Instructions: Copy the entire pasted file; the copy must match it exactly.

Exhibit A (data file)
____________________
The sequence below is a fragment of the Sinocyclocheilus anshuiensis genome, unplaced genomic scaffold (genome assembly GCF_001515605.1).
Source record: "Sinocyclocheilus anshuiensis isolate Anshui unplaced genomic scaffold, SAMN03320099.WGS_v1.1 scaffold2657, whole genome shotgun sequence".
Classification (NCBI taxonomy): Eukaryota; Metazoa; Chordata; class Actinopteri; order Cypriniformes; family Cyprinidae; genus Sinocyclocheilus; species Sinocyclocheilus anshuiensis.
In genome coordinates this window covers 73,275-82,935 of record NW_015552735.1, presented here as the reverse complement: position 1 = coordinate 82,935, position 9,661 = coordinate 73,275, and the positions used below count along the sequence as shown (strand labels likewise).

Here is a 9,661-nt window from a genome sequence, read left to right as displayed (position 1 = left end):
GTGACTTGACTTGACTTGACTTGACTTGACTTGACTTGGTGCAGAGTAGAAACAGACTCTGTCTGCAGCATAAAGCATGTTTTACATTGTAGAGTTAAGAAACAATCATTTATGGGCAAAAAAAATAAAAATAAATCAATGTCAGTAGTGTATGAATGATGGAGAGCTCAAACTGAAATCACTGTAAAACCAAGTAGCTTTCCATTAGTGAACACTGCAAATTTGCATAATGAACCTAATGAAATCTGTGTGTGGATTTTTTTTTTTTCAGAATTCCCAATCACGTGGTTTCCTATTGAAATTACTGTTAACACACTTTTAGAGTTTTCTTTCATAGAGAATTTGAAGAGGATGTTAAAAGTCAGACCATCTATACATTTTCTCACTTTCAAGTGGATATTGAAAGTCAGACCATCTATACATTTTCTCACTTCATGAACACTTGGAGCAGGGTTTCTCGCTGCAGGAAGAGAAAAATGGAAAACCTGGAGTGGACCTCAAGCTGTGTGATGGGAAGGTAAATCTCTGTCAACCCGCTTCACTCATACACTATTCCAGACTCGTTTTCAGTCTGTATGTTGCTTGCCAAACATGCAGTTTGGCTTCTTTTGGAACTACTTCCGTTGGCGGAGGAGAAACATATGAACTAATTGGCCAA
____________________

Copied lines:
The sequence below is a fragment of the Sinocyclocheilus anshuiensis genome, unplaced genomic scaffold (genome assembly GCF_001515605.1).
Source record: "Sinocyclocheilus anshuiensis isolate Anshui unplaced genomic scaffold, SAMN03320099.WGS_v1.1 scaffold2657, whole genome shotgun sequence".
Classification (NCBI taxonomy): Eukaryota; Metazoa; Chordata; class Actinopteri; order Cypriniformes; family Cyprinidae; genus Sinocyclocheilus; species Sinocyclocheilus anshuiensis.
In genome coordinates this window covers 73,275-82,935 of record NW_015552735.1, presented here as the reverse complement: position 1 = coordinate 82,935, position 9,661 = coordinate 73,275, and the positions used below count along the sequence as shown (strand labels likewise).

Here is a 9,661-nt window from a genome sequence, read left to right as displayed (position 1 = left end):
GTGACTTGACTTGACTTGACTTGACTTGACTTGACTTGGTGCAGAGTAGAAACAGACTCTGTCTGCAGCATAAAGCATGTTTTACATTGTAGAGTTAAGAAACAATCATTTATGGGCAAAAAAAATAAAAATAAATCAATGTCAGTAGTGTATGAATGATGGAGAGCTCAAACTGAAATCACTGTAAAACCAAGTAGCTTTCCATTAGTGAACACTGCAAATTTGCATAATGAACCTAATGAAATCTGTGTGTGGATTTTTTTTTTTTCAGAATTCCCAATCACGTGGTTTCCTATTGAAATTACTGTTAACACACTTTTAGAGTTTTCTTTCATAGAGAATTTGAAGAGGATGTTAAAAGTCAGACCATCTATACATTTTCTCACTTTCAAGTGGATATTGAAAGTCAGACCATCTATACATTTTCTCACTTCATGAACACTTGGAGCAGGGTTTCTCGCTGCAGGAAGAGAAAAATGGAAAACCTGGAGTGGACCTCAAGCTGTGTGATGGGAAGGTAAATCTCTGTCAACCCGCTTCACTCATACACTATTCCAGACTCGTTTTCAGTCTGTATGTTGCTTGCCAAACATGCAGTTTGGCTTCTTTTGGAACTACTTCCGTTGGCGGAGGAGAAACATATGAACTAATTGGCCAA